Under your proposed transaction tax it would be as follow, R19 (R100*19%) for the farmer, R38 (R200*19%) for the entrepreneur, and R57 (R300*19%), so total tax paid on your R300 purchase was R114 almost double the tax under the current scheme and that is with only two middle men (entrepreneur and grocer), as more and more parties are involved in the supply chain the more the tax will be as a portion of the total price.

But then you have the question, why use the crypto currency to pay at all? If you can avoid that 19% tax by bartering (give me x and I will give you y) then we are back to where we were before the invention of money.

You know what, PurgeCoin, maybe a few billion people need to expire, for the earth and humankind to survive. Maybe we should get down to “survival of the fittest”. Darwin predicted that the “sympathy gene” will be the downfall of mankind. Time to get real.

The only way is to make the cake (economy) bigger, not to cut the slices smaller and smaller.
Too many forks on the same plate leaves everyone hungry.

quite frankly, i believe that the only social grants that should be given are for disability and old age.

child support grants should be converted into payments for services rendered. mothers or fathers must work 2-3 days a month in order to receive the money.
there is a lot of cleaning and maintenance that they can do to earn their keep instead of burdening us

When a free-market entrepreneur invents a brilliant idea, he applies it to himself first. He guards his idea. He jealously protects his plan. He invokes patent law to prohibit other people from using his idea. People are free to benefit from this idea of his if they vote for it. His shares his idea in a democratic way. The way the consumer votes for a good idea, is by spending their money on it. The entrepreneur receives many votes if his idea adds value to society. The entrepreneur is rewarded for his contributions to society.

The socialist on the other hand refuses to apply his “brilliant ideas” to himself. Instead of having to protect his idea from others, he needs to make a law to force others to embrace his idea. People will not vote for this idea. They will not spend their money on this idea, so he has to force them to “buy” his idea. Malema will draft a law to force Johan Rupert to share his Rolexes, while Malema will never share his Rolex with anybody. The socialist politician is rewarded for his plunder and exploitation of society.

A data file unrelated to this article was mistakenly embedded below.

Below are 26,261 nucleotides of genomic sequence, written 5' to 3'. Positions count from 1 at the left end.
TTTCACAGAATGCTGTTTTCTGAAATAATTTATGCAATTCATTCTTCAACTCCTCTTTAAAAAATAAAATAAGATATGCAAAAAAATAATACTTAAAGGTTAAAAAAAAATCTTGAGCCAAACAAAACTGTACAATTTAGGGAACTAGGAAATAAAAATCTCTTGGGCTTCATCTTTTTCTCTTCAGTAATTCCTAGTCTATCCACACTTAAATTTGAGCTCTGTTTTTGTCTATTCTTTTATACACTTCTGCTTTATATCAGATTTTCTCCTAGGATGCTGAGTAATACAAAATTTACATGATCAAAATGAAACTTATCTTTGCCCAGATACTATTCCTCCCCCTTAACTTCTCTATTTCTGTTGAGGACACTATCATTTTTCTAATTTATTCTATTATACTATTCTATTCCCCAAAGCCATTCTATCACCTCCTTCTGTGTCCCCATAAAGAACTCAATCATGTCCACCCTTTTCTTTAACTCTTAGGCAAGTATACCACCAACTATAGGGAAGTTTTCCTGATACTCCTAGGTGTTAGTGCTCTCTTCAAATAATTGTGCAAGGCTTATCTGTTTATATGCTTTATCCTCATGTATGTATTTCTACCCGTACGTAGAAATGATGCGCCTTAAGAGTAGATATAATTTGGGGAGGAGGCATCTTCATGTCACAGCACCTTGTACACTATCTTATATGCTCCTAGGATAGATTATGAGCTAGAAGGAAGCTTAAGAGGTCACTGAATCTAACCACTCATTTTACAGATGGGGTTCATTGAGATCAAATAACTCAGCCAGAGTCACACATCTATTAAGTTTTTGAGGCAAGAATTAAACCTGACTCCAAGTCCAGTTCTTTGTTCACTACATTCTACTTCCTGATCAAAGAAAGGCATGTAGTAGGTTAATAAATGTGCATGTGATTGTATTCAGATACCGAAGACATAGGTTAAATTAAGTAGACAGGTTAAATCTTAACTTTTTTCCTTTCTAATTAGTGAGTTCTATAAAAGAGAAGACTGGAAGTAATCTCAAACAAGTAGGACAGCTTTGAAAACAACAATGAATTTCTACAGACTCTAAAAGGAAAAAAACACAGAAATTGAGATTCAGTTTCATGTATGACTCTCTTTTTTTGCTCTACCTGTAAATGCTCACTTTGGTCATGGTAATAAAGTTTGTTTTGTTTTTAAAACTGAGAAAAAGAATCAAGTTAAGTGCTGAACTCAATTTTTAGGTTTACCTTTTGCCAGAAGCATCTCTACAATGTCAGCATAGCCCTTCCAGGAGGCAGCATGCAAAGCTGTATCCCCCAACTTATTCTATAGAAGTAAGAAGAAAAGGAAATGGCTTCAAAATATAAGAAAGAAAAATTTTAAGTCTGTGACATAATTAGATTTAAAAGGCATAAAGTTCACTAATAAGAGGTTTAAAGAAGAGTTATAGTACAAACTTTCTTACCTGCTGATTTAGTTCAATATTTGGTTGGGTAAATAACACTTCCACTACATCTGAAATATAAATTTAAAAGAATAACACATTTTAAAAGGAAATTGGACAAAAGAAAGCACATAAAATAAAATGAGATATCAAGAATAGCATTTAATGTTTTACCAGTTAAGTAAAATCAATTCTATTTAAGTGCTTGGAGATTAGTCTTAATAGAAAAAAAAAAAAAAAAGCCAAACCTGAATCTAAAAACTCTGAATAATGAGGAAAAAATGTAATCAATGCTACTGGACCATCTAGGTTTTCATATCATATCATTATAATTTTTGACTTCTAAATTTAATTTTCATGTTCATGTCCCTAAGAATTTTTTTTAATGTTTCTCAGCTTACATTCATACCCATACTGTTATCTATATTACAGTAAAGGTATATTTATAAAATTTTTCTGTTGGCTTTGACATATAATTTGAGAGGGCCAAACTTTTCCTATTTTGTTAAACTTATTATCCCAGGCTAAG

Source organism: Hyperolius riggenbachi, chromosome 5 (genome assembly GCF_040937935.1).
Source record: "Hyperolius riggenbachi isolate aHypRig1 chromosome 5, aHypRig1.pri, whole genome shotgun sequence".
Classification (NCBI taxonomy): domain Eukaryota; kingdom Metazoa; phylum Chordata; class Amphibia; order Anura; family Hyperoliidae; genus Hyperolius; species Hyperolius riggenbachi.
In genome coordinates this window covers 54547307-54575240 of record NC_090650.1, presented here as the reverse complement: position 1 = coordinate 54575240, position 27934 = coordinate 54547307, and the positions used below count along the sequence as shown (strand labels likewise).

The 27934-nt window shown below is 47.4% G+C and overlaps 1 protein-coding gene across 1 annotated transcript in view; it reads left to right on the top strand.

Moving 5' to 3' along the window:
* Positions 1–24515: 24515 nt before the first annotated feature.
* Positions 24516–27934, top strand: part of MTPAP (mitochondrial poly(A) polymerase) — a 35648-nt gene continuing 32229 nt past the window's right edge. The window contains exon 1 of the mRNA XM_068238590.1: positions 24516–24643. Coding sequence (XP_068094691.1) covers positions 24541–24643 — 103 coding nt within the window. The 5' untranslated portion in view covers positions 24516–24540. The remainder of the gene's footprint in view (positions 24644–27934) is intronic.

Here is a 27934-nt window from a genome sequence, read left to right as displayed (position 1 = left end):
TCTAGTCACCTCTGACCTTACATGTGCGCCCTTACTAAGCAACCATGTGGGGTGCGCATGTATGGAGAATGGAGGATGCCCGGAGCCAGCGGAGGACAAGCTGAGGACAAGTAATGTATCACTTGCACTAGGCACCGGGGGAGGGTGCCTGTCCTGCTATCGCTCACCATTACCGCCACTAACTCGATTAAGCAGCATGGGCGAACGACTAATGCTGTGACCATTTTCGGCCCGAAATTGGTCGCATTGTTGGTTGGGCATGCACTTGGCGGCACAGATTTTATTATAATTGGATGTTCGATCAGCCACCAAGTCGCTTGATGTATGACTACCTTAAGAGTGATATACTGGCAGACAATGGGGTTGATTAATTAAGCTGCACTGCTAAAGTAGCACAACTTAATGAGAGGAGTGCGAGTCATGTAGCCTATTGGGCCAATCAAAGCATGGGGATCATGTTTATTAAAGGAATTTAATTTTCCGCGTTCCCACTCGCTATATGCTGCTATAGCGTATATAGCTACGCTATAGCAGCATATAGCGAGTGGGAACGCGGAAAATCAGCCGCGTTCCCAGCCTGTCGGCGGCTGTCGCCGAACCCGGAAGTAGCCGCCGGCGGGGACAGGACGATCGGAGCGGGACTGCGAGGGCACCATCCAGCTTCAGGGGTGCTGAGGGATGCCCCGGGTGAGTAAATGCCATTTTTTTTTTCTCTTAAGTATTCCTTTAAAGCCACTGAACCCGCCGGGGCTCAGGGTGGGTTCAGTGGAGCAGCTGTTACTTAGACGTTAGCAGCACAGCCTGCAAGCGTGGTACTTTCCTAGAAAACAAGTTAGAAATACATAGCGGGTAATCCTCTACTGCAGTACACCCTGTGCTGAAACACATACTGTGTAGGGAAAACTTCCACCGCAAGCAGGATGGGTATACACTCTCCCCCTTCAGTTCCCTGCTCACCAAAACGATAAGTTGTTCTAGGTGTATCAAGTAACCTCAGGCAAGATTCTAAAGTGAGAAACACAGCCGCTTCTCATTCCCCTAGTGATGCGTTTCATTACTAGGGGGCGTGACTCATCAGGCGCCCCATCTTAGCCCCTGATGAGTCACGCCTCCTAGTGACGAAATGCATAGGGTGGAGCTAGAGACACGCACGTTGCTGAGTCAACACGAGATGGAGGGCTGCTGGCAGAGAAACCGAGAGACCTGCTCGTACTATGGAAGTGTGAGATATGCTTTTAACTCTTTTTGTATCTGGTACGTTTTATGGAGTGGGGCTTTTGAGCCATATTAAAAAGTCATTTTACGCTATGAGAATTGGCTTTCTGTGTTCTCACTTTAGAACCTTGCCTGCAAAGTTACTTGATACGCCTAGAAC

This is the coercion and abuse of socialism that leads to rising unemployment and poverty and eventually bankrupts the state. This popular move towards socialism is founded upon two destructive forces, namely stupid greed and false philanthropy. The road to hell is paved with the toxic combination of good intention and ignorance.

It is simple maths: It is ten times easier to lift 1 million people out of poverty than to lift 10 million people out of poverty. The SA population went from 15,2m in 1955 to 59m in 2020. That is a growth of 43,8m people or 288%. Why is it that nobody wants to talk about smaller families but just want to get more, more and more?

Just think of all those additional voters. Being main-problem for society but a bonus for politicians

address “the elephant in the room” STOP producing so many children especially if you cannot take care of them

Offer everyone R10, 000 each for a vasectomy, or to have their tubes tied. Period

Social Grants are just another form of Charity.

The world-view of Charitable Acts is that they “must” be a “good thing” (at least morally).

But this is NOT usually the case!

Charitable acts that cause the problem they purport to solve or alleviate, to increase, are in fact COUNTER-PRODUCTIVE to society.

And in many socially important cases, ultimately LETHAL to the continuation of a supportive society in the long run.